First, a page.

Why My Persian Dad is Better* Than Yours

Better: cheesier, stricter, overprotective, delusional

Enough with the sex, let’s talk some daddy issues.

I think all over the world the relationship a child has with their parents is a special one.  And us Persian kids, well we got a REALLY special relationship, especially with our DADDYS.

Let me lay it out for you – the facts:

  •  Our dads grew up/were adults around the time of the REVOLUTION (if you think I mean American Revolution, you’re too stupid white-washed for this blog)

  • We’re not growing up where our dads grew up. Your dad can’t drive you over to where he made his first dollar, macked on girls, or even where he graduated high school

what a hipster.

this is someone’s mom.

  • You’re probably not meeting any of your dad’s old BROS/poker buddies, because they live in random parts of the world. So any insight into when your dad was an irresponsible, irrational, hormone driven youth= GONE

The Hangover: Irooni Style

Why is this important? Because my childhood was MISERABLE (ok overexaggeration, I know.)

Now, Im going to talk about my dad (HOPEFULLY HE NEVER GOOGLES SEX and FESSENJOON).

My dad and I always had a special relationship, which is code for FUCKED UP. See, my dad’s a nice guy- to EVERYONE ELSE. When it comes to me, parenting ain’t a joke…sh!t’s serious. He wanted me to be a perfect adult, from when I was 5 years old.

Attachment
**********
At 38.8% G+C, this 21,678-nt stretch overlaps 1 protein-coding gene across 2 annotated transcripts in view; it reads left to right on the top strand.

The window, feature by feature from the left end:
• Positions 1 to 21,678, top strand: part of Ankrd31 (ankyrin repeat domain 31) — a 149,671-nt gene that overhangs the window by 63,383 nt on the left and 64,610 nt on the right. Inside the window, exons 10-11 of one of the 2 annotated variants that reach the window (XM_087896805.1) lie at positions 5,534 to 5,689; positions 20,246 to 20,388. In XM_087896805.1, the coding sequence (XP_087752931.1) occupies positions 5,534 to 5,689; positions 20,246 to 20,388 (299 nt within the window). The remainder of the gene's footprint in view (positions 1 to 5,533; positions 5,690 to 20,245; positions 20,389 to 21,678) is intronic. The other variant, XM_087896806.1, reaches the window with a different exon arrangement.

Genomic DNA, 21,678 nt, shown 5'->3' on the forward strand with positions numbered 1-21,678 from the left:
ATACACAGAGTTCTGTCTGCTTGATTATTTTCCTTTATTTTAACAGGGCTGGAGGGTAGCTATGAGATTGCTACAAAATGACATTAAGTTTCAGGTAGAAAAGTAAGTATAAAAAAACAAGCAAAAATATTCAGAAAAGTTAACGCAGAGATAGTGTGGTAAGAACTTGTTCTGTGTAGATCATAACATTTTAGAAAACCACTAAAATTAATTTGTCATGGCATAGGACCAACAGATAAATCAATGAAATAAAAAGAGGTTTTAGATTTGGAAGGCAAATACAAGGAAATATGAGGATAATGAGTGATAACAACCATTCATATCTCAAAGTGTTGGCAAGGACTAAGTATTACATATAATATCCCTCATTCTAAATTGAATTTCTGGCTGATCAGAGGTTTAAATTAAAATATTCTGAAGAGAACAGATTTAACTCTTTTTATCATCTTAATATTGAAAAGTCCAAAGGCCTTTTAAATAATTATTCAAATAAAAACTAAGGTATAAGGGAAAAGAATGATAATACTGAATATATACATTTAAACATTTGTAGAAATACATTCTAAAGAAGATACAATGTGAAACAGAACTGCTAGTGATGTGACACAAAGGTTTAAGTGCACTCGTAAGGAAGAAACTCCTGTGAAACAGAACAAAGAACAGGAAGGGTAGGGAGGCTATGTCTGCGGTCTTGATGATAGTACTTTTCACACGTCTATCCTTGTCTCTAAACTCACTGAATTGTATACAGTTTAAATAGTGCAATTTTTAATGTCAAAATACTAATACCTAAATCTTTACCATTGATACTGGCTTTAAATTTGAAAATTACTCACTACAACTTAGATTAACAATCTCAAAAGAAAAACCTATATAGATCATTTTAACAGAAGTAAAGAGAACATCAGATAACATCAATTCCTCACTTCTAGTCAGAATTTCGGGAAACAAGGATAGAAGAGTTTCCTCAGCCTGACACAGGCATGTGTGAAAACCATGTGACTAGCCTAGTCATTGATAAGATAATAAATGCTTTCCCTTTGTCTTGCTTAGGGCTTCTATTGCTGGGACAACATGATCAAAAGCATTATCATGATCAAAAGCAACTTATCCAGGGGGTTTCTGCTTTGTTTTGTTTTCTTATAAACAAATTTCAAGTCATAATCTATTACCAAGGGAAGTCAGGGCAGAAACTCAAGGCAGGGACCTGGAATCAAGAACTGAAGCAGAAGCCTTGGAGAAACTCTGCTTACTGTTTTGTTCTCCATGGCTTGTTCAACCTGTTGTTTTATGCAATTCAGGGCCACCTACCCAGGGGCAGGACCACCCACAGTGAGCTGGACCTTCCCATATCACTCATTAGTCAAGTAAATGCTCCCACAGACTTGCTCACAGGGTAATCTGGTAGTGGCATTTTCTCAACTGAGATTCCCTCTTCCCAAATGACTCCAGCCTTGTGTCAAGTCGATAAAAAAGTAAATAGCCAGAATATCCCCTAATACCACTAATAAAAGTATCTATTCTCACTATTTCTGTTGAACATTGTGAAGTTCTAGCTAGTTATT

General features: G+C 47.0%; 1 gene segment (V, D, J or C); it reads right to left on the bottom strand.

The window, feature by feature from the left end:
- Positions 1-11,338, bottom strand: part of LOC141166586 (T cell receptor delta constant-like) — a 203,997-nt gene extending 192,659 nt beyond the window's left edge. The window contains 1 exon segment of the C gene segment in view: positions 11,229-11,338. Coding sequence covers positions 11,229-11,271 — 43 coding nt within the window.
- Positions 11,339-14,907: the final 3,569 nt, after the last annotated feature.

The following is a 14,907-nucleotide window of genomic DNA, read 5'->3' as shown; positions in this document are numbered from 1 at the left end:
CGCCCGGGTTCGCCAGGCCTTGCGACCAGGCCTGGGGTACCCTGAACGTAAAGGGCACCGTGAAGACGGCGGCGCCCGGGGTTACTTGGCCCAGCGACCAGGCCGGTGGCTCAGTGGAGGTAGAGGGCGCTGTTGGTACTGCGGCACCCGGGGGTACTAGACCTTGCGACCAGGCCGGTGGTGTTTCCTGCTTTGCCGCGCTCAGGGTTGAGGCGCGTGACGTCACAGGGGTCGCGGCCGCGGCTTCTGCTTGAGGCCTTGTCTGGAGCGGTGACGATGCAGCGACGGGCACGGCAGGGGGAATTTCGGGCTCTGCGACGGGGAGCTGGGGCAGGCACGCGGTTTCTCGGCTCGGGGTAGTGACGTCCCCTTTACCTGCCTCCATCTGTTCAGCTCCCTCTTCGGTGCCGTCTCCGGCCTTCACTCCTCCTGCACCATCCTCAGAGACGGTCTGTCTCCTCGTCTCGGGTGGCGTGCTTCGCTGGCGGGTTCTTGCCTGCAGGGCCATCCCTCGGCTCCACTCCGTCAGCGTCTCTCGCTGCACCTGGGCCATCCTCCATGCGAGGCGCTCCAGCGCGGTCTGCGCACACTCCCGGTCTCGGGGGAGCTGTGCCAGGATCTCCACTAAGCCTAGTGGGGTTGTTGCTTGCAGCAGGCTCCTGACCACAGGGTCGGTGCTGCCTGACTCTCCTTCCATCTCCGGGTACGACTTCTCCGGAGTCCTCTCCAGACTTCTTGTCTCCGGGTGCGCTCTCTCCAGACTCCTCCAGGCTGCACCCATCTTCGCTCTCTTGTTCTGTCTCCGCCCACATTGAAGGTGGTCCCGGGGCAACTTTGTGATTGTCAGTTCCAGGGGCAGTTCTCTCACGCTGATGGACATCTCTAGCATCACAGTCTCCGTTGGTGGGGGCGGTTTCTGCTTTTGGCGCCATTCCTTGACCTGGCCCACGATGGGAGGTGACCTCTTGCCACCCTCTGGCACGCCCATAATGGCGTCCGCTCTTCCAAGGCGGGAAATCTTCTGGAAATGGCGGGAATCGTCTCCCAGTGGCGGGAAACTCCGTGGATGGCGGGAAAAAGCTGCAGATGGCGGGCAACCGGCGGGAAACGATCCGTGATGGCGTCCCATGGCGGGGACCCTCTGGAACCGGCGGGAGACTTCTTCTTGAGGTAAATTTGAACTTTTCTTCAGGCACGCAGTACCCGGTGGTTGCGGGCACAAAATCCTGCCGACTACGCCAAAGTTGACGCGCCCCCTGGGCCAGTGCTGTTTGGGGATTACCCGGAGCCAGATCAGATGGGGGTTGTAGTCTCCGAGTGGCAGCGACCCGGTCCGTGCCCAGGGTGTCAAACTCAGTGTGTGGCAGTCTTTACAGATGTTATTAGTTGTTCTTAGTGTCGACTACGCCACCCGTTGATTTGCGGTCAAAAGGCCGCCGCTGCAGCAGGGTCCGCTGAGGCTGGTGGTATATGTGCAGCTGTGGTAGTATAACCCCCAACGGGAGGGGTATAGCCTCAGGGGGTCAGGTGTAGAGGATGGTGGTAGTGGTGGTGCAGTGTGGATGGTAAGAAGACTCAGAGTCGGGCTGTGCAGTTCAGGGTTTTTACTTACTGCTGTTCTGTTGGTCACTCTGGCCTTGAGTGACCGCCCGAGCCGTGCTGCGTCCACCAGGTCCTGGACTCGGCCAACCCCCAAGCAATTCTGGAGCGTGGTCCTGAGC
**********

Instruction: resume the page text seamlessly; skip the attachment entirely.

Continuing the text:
EXAMPLE 1: When girls in ELEMENTARY SCHOOL wore platform skechers and bell bottoms (remember-spice girls?), I had to wear oxford shoes, and suspenders.

SUSPENDERS.

I’m not kidding. I looked something like this in Elementary school:

I know I’m not black, but the outfit comes pretty close. To all those readers who don’t believe me, I SINCERELY WISH I was kidding.

EXAMPLE 2: When I played Soccer, my dad would yell LOUDER THAN THE COACH from the sidelines.

In full Persian accent—infront of all those Caucasians- my dad would be screaming

“HUSTLE”

“VAT ARE YOU DOING JUST E-STANDING DER?!”

“MOVE FOR DE BALL”

I had to BRIBE my dad to NOT come to my games.

EXAMPLE 3: In High School, my dad decided CHAPERONING school dances would be the best way to keep an eye on me. All those nice PTA moms would be at the dances in their ugly sweaters and MOM jeans offering alcohol free beverages, and then there stood my 6foot+ Dad in a corner looking WAY TOO Middle Eastern and suspicious.

Oh my father also liked to chaperone my mall trips—walking a few feet behind my friends and I while we would shop at CLAIRES.  One day, I decided to walk into Victoria’s Secret to see if he would follow—lets just say I’M THE ONE who got dragged out. “Vat is this estuff anyvay, lets go home” 

Even now, just out of spite, I own a lot of lingerie- even though there’s no one to wear it for.